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Press Release

We Believe You; NWAC Stands With The Sisters of Val-d'Or at the Human Rights Monument Tuesday

November 21, 2016 (Ottawa, ON) - The Native Women’s Association of Canada (NWAC) is calling on all partners and concerned citizens to join them in recognizing the tragic outcome of the complaints filed by Indigenous women in Val-d’Or and other rural regions against members of the Quebec police force. In support of these women and Quebec Native Women Inc. (QNW), this event is dedicated to raising awareness of systemic violence against Indigenous women, demonstrating support for the brave women who came forward with their allegations of abuse, and addressing the issue of police accountability.

What: We Believe You; Standing With The Sisters of Val-d’Or

When: 6:00pm Tuesday, November 22nd, 2016

Where: The Human Rights Monument on Elgin Street, Ottawa, Ontario

After media attention was brought to a number of complaints regarding sexual violence and abuse of power by Quebec police officers in Val-d’Or and other rural regions in October of 2015, an investigation failed to produce any charges. The Crown has cited a lack of evidence as the reason for this disappointing outcome.

A recently released report by the United Nations (UN) has urged Canada to address the “continued high prevalence” of gender-based violence, with special regard to that against Indigenous women and girls. A “very low” number of cases involving violence against women combined with low rates of prosecution and conviction against perpetrators are systemic failures identified by the UN as being specific to Canada. Failures to press charges after abuses are reported, as seen in Val-d’Or, are exemplary of why women aren’t coming forward.

“If you can’t go to police expecting to be protected, that’s going to lead to such despair and depression and anger … and disrupt any growing positive relationship with the policing system,” said NWAC President Francyne Joe on the subject of Val-d’Or and its greater scope.

NWAC will host speakers including NWAC President Francyne Joe and Executive Director Lynne Groulx . A mirror event will be hosted by Quebec Native Women Inc. (QNW) in Montreal. Viviane Michel, President of Quebec Native Women, said this week "We issue a message to the Quebec population to believe these women. Show these women, these victims, that there is someone, somewhere, who believes them."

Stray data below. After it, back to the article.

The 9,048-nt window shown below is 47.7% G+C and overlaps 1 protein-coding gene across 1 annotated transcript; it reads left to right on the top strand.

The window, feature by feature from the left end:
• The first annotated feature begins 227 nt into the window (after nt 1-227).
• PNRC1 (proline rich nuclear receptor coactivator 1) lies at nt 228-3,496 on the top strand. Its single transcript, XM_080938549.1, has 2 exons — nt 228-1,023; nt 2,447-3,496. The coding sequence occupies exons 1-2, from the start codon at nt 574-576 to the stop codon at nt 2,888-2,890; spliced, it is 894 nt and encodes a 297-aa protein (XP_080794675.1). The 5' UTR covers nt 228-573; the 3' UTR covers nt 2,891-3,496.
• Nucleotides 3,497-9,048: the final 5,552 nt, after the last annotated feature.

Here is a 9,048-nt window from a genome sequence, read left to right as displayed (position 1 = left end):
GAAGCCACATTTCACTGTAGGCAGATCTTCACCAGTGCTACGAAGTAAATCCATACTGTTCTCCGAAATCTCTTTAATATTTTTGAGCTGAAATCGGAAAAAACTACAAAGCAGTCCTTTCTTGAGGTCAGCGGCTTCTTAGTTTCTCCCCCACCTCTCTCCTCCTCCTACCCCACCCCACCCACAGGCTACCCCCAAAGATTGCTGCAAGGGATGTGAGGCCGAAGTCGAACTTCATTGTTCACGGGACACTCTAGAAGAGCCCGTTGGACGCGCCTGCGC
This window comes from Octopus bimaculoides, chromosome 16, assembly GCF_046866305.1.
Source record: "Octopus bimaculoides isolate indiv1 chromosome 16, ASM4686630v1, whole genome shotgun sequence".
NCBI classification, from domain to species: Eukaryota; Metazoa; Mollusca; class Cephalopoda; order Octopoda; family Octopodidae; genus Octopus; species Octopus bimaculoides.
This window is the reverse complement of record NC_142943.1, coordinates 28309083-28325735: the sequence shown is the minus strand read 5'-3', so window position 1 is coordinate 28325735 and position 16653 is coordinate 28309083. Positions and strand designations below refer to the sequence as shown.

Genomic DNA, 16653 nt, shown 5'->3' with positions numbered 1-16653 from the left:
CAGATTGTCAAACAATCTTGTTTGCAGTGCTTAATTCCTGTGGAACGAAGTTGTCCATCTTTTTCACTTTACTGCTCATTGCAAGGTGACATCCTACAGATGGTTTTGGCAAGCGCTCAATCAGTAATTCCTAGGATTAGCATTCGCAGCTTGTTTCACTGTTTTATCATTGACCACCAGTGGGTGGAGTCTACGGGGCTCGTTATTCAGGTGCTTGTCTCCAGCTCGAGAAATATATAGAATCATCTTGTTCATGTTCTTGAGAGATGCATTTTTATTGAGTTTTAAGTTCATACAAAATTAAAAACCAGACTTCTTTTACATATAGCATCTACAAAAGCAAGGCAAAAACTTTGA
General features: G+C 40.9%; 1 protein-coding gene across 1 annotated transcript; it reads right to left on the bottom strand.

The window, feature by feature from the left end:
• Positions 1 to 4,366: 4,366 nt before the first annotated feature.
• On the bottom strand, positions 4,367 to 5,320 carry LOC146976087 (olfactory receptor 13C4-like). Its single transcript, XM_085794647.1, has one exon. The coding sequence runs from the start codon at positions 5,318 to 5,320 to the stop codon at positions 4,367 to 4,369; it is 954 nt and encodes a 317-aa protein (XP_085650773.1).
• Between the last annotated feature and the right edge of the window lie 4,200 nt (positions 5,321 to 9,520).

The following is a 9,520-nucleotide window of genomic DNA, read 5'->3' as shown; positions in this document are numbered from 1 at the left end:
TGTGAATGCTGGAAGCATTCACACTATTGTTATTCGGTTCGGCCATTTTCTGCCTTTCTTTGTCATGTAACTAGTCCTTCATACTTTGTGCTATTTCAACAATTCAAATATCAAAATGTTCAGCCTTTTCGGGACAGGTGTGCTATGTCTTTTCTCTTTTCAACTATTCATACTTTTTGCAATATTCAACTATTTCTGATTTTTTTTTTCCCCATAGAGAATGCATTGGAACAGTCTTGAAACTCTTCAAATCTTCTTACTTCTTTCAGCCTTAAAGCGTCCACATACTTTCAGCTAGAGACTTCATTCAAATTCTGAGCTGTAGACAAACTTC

The Native Women’s Association of Canada (NWAC) is founded on the collective goal to enhance, promote, and foster the social, economic, cultural and political well-being of First Nations and Métis women within First Nation, Métis and Canadian societies. As a national organization representing Aboriginal women since 1974, NWAC’s mandate is to achieve equality for all Aboriginal women in Canada.


Media Contact:

For information, or to arrange an interview, contact:

Annette Goerner
+1 (613) 818-6941

Pour obtenir plus d’information ou prendre des dispositions pour une interview, contacter:

Annette Goerner
+1 (613) 818-6941

About The Native Women’s Association of Canada
The Native Women’s Association of Canada (NWAC) is a National Indigenous Organization representing the political voice of Indigenous women, girls, transgender, Two-Spirit, and gender-diverse people in Canada, inclusive of First Nations on and off reserve, status and non-status, disenfranchised, Métis and Inuit. An aggregate of Indigenous women’s organizations from across the country, NWAC was founded on the collective goal to enhance, promote and foster the social, economic, cultural and political well-being of Indigenous women within their respective communities and Canada societies.

À propos de l'Association des femmes autochtones du Canada

L'Association des femmes autochtones du Canada (AFAC) est une organisation autochtone nationale qui représente la voix politique des femmes, des filles, des transgenres, des bispirituels et des personnes de sexe différent au Canada, y compris les membres des Premières nations vivant dans les réserves et hors réserve, les Indiens inscrits et non inscrits, les personnes privées de leurs droits, les Métis et les Inuits. Regroupant des organisations de femmes autochtones de tout le pays, l'AFAC a été fondée dans le but collectif d'améliorer, de promouvoir et de favoriser le bien-être social, économique, culturel et politique des femmes autochtones au sein de leurs communautés respectives et des sociétés canadiennes.